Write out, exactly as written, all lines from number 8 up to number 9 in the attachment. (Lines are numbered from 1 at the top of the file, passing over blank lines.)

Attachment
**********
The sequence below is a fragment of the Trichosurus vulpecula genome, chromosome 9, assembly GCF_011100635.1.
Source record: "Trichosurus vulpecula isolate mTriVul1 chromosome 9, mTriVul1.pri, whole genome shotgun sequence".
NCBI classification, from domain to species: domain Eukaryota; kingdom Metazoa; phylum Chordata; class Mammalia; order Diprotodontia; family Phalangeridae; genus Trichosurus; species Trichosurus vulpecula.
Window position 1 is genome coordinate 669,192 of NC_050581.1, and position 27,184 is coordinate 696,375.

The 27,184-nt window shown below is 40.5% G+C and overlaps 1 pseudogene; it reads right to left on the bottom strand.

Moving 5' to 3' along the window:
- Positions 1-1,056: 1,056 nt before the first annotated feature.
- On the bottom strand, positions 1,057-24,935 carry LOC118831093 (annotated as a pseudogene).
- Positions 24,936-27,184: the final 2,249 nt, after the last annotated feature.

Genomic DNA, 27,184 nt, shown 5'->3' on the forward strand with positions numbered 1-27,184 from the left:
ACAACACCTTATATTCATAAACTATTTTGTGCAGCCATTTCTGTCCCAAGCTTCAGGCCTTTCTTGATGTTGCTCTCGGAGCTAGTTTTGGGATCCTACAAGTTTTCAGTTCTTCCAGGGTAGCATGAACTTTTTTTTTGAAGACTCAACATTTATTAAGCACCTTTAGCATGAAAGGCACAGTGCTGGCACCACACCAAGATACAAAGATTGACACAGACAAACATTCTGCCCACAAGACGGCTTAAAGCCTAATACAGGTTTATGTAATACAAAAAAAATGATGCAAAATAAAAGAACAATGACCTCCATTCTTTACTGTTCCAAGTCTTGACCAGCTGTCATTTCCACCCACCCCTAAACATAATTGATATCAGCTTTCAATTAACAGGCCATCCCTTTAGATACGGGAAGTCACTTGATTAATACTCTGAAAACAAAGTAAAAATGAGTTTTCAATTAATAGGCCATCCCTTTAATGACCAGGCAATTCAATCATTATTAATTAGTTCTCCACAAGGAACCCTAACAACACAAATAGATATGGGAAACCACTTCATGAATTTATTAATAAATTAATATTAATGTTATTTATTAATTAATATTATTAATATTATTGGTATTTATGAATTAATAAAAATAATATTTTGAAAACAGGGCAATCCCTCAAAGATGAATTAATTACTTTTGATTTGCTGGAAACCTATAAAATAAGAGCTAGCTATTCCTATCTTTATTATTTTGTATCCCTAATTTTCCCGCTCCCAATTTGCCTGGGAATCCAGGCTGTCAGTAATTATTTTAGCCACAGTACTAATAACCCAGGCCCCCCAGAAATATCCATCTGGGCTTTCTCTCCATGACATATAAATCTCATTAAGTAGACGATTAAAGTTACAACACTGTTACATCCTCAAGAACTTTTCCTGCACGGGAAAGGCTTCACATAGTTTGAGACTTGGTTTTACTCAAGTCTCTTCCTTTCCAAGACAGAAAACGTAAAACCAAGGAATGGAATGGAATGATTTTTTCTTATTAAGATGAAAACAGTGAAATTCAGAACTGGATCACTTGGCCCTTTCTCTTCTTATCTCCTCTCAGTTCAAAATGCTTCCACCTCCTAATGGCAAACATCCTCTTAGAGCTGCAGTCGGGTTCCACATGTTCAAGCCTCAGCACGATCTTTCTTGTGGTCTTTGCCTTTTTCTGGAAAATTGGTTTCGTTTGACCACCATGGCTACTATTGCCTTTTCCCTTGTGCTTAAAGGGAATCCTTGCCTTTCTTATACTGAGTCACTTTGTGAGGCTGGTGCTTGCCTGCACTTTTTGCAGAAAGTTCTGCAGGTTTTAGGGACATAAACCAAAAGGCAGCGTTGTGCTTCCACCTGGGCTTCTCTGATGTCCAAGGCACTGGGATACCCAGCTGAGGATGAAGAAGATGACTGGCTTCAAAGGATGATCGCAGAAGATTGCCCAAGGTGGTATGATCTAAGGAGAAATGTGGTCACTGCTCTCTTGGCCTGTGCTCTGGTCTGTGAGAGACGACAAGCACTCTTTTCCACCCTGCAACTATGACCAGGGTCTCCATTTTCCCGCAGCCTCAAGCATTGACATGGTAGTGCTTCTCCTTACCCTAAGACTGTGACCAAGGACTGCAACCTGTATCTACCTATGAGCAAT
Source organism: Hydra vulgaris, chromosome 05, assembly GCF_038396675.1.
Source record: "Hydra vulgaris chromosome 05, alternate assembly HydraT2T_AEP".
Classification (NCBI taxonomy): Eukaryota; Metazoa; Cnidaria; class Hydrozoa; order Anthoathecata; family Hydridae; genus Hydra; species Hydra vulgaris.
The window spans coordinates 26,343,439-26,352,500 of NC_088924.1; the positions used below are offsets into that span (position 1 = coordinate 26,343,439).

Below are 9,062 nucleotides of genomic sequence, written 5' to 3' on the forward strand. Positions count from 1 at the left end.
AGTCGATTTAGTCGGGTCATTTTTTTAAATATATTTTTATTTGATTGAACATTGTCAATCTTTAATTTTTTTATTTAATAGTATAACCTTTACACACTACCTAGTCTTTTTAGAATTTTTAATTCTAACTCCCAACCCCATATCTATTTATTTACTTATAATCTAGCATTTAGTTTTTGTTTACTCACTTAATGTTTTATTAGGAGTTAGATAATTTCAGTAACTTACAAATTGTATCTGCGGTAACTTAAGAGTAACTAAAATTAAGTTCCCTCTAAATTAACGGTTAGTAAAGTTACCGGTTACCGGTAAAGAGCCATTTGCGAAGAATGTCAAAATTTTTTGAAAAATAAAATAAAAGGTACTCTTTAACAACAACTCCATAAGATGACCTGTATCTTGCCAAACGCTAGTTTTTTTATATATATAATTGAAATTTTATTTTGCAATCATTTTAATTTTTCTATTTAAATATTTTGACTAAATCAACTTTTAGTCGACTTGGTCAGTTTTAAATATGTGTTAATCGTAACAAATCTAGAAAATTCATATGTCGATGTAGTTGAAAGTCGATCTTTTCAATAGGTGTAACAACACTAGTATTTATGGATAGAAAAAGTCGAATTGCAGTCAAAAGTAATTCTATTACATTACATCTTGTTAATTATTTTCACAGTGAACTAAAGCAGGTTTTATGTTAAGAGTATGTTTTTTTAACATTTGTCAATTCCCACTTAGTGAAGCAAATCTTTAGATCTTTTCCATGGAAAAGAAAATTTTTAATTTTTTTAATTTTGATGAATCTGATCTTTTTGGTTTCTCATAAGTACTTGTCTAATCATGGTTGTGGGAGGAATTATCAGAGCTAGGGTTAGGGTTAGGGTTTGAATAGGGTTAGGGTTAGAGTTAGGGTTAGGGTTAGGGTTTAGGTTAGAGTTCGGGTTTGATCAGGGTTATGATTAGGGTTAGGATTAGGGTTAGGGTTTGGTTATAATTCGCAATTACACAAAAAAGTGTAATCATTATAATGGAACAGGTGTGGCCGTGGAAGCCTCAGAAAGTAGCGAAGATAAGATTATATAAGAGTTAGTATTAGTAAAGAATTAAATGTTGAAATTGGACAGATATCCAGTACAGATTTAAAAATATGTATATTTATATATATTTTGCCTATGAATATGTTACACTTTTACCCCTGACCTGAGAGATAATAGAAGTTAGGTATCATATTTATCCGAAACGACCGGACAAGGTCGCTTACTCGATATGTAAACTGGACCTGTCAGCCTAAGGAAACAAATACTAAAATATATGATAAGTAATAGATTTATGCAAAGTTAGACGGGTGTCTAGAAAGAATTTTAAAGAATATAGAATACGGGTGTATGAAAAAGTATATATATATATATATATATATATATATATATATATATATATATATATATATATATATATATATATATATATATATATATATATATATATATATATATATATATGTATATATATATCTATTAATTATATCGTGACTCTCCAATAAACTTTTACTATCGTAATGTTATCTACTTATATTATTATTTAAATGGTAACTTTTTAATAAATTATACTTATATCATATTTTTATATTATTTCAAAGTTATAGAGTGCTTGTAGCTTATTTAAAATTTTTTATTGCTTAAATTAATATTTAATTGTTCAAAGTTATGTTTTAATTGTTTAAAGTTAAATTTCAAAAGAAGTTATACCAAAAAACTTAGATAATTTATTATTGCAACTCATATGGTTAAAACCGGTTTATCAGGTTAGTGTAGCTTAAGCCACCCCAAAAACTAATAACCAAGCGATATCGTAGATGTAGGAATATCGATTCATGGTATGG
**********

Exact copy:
- On the bottom strand, positions 1,057-24,935 carry LOC118831093 (annotated as a pseudogene).
- Positions 24,936-27,184: the final 2,249 nt, after the last annotated feature.